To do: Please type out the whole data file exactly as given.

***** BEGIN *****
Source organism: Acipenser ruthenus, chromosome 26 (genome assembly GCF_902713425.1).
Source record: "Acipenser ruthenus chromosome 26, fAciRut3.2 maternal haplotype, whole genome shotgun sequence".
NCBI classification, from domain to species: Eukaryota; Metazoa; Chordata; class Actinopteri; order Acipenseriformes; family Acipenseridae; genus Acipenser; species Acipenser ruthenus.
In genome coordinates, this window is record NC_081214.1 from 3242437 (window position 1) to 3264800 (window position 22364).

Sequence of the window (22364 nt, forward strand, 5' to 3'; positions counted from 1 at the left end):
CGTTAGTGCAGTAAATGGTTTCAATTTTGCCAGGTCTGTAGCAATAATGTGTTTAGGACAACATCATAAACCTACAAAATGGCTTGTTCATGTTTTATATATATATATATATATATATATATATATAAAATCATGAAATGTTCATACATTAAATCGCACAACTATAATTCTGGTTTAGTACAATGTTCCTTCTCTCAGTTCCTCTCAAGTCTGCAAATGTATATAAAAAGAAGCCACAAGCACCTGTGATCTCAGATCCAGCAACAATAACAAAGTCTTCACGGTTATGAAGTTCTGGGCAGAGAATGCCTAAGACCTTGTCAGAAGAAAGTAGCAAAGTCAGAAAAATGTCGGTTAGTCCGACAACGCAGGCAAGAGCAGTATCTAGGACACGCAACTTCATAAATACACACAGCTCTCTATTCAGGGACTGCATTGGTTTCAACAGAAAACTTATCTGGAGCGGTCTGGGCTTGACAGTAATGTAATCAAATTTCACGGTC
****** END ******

Source organism: Acipenser ruthenus, chromosome 26 (genome assembly GCF_902713425.1).
Source record: "Acipenser ruthenus chromosome 26, fAciRut3.2 maternal haplotype, whole genome shotgun sequence".
NCBI classification, from domain to species: Eukaryota; Metazoa; Chordata; class Actinopteri; order Acipenseriformes; family Acipenseridae; genus Acipenser; species Acipenser ruthenus.
In genome coordinates, this window is record NC_081214.1 from 3242437 (window position 1) to 3264800 (window position 22364).

Sequence of the window (22364 nt, forward strand, 5' to 3'; positions counted from 1 at the left end):
CGTTAGTGCAGTAAATGGTTTCAATTTTGCCAGGTCTGTAGCAATAATGTGTTTAGGACAACATCATAAACCTACAAAATGGCTTGTTCATGTTTTATATATATATATATATATATATATATATATAAAATCATGAAATGTTCATACATTAAATCGCACAACTATAATTCTGGTTTAGTACAATGTTCCTTCTCTCAGTTCCTCTCAAGTCTGCAAATGTATATAAAAAGAAGCCACAAGCACCTGTGATCTCAGATCCAGCAACAATAACAAAGTCTTCACGGTTATGAAGTTCTGGGCAGAGAATGCCTAAGACCTTGTCAGAAGAAAGTAGCAAAGTCAGAAAAATGTCGGTTAGTCCGACAACGCAGGCAAGAGCAGTATCTAGGACACGCAACTTCATAAATACACACAGCTCTCTATTCAGGGACTGCATTGGTTTCAACAGAAAACTTATCTGGAGCGGTCTGGGCTTGACAGTAATGTAATCAAATTTCACGGTC